The Trinity in medieval art was not only represented by the Seat of Mercy image. During the fifteenth century particularly, it was shown instead as three separate (sometimes identical) men, often differentiated by the attributes they carried. Although – doubtless due to the risk of attracting a charge of heresy – no canonical text exists describing the Trinity as three men, medieval painters, glaziers and sculptors often found the image suited their needs. The three-man Trinity appears as early as the eighth century in the Sacramentary attributed to Gellone, and continued to flourish in the fifteenth century in manuscripts such as the Hours of Catherine of Cleves, as well as in stained glass such as in the East window of Holy Trinity Parish Church, Goodramgate, York. [Fig. 7] Here, above the altar in a church dedicated to the Trinity, are two images of the Trinity. The main light shows a variation on the Seat of Mercy image, replacing the usual figure of Christ Crucified with a Man of Sorrows, which is held by a standing figure of God the Father. Hoyle has suggested that integration of ‘Sorrows’ motif with subjects such as the Trinity ‘gave the Father and Son an equivalence that made emotional expressiveness possible’ (Hoyle 1994, see Further Reading). In the smaller central light below, God the Father, God the Son and God the Holy Spirit are symbolised as three similar male figures; a very unusual composition in medieval glass.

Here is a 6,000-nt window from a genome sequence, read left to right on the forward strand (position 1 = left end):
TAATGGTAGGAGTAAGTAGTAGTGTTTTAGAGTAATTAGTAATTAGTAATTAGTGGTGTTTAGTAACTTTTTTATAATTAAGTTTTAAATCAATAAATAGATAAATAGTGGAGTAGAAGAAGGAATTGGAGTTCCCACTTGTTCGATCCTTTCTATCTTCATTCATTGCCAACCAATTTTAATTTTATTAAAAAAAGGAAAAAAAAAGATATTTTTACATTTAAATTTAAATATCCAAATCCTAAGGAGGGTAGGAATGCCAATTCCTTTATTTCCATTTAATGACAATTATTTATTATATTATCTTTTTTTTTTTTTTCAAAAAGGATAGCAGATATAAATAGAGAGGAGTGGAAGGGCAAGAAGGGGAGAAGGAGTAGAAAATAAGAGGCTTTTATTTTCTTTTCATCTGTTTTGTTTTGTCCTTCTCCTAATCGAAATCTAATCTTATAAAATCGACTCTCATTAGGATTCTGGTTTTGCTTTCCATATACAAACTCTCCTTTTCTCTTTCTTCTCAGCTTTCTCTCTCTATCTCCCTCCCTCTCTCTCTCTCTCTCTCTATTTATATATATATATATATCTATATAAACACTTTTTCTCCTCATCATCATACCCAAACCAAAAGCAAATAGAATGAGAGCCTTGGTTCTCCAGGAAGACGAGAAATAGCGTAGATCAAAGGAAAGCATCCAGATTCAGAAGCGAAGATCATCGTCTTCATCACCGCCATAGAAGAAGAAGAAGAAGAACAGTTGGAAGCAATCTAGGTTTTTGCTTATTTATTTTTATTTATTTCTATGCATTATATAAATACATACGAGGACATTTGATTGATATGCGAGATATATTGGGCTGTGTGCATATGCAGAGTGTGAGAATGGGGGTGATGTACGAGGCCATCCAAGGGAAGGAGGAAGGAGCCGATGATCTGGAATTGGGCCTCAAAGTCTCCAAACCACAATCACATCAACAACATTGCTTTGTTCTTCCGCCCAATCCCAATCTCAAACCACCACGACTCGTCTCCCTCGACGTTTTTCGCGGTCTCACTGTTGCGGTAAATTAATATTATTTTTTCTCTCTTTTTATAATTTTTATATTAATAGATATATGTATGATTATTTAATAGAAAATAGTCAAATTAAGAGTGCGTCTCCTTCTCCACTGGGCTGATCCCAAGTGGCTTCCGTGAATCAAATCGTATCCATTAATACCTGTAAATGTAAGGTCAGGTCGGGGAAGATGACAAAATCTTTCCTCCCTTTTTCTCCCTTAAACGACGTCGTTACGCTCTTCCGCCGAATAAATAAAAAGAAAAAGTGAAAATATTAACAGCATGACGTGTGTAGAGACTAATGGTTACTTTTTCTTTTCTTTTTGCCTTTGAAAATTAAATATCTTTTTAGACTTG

Unfortunately, as our panel is no longer in situ, it is difficult to examine the iconography in its original context, which may have provided information regarding the reason for the particular choice of subject. For example, at St Peter Ringland Parish Church, Norfolk another rare image of the Holy Trinity is depicted, with God the Father holding a Crucified Christ while the Dove of the Holy Spirit descends. [Fig. 8] The window which is positioned in the north of the east window and is dated c.1350–70, featured as part of a representation of the Te Deum, and was commissioned by the Guild of the Holy Trinity, perhaps with the adjacent window, both being in a chapel dedicated to the Holy Trinity (King 2008, see Further Reading).
The Trinity was not represented in corporeal forms in early Christian art, which did not show that which no man had seen – such as the First Person of the Trinity (God) in human form. As late as the fourteenth century, the image was singled out by Wycliffites as, ‘leading to a debased understanding of God’ (Brown 1999). Similar disapprovals occurred in the sixteenth and seventeenth centuries, objections rested on the idea that images of the Trinity misled viewers into thinking of the Father as an old man and the Holy Spirit as a bird (Kamerick 2002). In 1643 an act of Parliament consigned remaining examples of The Trinity to oblivion. The Ampleforth Trinity, perhaps preserved because it originated in a tracery light and could not be easily reached by iconoclasts, is a rare example in glass of a once popular form.